пятница, 2 октября 2015 г.

The time has come

I think that now it is a good time to start learning something new. My choice is ES6 (ES2015), Aurelia and eventually that led me to Typescript (1.5). Maybe a bit later I'll try Angular 2.0. In this blog and this post, I won't tell about new features in ES6, just because you can easily find tons of information in the Internet. I'll just try to share my experience on the way to ... to success.
As you know, the best way to learn something new is not just to read about it, but also to take practice. I'll try to write a small app that would let me observe Stash's Inbox differently than Stash shows it. Nothing special, but enough to touch most of the web app development stack. Apart from that I don't like how Stash shows Inbox. I prefer to see my pull requests and pull requests assigned to me on one page in a tabular form, rather than on different tabs. It is also an excellent opportunity for me to play with JSPM, Twitter Bootstrap, LESS and many other things that I didn't have a chance to use before.

IDE or Code editor

My favorite IDE is Microsoft Visual Studio 2015 in conjunction with Resharper and some other extensions. But this time I have decided to try to develop a new web app using different code editors. Good candidates are Sublime, Visual Studio Code, Atom.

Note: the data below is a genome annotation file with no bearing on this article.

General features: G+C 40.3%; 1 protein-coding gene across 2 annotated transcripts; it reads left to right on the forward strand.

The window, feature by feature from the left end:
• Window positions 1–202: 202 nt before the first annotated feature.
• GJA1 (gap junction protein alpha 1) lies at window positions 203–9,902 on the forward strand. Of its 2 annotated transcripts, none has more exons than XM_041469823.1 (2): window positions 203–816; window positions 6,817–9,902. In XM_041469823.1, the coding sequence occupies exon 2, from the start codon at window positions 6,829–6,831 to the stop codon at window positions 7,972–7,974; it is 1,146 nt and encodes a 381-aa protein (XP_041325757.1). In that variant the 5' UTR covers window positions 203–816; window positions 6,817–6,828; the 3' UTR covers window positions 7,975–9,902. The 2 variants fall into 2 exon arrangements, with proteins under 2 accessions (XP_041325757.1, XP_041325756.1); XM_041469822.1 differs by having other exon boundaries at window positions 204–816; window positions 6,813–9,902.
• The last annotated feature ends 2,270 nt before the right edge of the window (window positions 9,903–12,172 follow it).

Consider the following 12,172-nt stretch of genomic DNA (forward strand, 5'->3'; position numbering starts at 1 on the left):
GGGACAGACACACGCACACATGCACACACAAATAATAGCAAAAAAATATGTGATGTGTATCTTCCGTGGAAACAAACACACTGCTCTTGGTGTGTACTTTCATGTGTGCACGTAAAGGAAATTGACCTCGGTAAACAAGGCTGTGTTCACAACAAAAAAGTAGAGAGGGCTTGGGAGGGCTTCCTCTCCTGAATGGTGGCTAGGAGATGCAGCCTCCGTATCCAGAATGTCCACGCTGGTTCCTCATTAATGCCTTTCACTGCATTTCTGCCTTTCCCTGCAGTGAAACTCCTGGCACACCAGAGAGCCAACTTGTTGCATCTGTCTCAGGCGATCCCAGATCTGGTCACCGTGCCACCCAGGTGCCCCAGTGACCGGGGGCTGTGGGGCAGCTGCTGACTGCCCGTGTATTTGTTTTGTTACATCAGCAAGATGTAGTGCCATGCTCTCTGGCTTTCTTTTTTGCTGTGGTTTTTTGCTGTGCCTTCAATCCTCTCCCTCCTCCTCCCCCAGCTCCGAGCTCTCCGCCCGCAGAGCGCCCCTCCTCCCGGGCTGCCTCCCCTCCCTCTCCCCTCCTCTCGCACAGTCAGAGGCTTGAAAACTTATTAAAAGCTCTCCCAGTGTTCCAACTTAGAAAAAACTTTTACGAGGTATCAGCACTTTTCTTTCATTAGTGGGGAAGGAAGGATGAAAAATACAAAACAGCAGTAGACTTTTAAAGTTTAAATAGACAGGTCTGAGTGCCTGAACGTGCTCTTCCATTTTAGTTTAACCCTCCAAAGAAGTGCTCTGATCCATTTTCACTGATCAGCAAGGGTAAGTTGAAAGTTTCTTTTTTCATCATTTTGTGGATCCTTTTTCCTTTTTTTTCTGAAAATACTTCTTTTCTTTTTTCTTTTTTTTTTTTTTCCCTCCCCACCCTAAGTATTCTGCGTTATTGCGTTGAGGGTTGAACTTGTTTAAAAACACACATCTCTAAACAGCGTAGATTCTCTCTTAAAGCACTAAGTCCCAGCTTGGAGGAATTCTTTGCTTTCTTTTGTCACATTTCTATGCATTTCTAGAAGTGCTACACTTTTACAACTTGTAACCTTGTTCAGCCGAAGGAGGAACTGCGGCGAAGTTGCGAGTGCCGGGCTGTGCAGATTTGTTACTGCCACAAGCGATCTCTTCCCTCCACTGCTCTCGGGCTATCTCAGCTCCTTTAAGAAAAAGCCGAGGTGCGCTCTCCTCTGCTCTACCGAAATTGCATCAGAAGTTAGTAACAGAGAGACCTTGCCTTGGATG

Why Visual Studio? Because I use it every day at work and know most of the shortcuts of it and of R#, most of the tools provided, which allows me to be quite productive. I just used to all those fantastic features for editing, debugging, refactoring, analyzing code provided by these two giants. And I really don't want to accommodate to others IDEs like WebStorm.
Other reasons are an availability of web server (IIS Express or AspNet.Server.WebListener), so I don't need to peek one that works on NodeJs, discover its settings and capabilities. Ability to transpile TypeScript code into JavaScript ES5 code which is understood by browsers (so no need to use Gulp). And many other things that are hard to recollect impromptu.
All the code editors I mentioned above have one common issue - the need to find, test and add some extensions to receive an experience I currently have in Visual Studio. Some editors even can't auto-close HTML tags or prettify JSON or HTML which is bad, because all they position themselves as code editors and can highlight those syntaxes.


Well, after several days of struggling with lots of obstacles I have encountered, I have managed to write my Stash Inbox, but I wasn't really satisfied with the results I have got.

Eventually, I decided to wait for Aurelia's release, which will bring a lot of currently missing stuff, like bungling, documentation, samples, correct TypeScript definitions and will return to this task again. Meantime I'll try to get more experience with TypeScript (1.6 already) and come up with more useful app to write.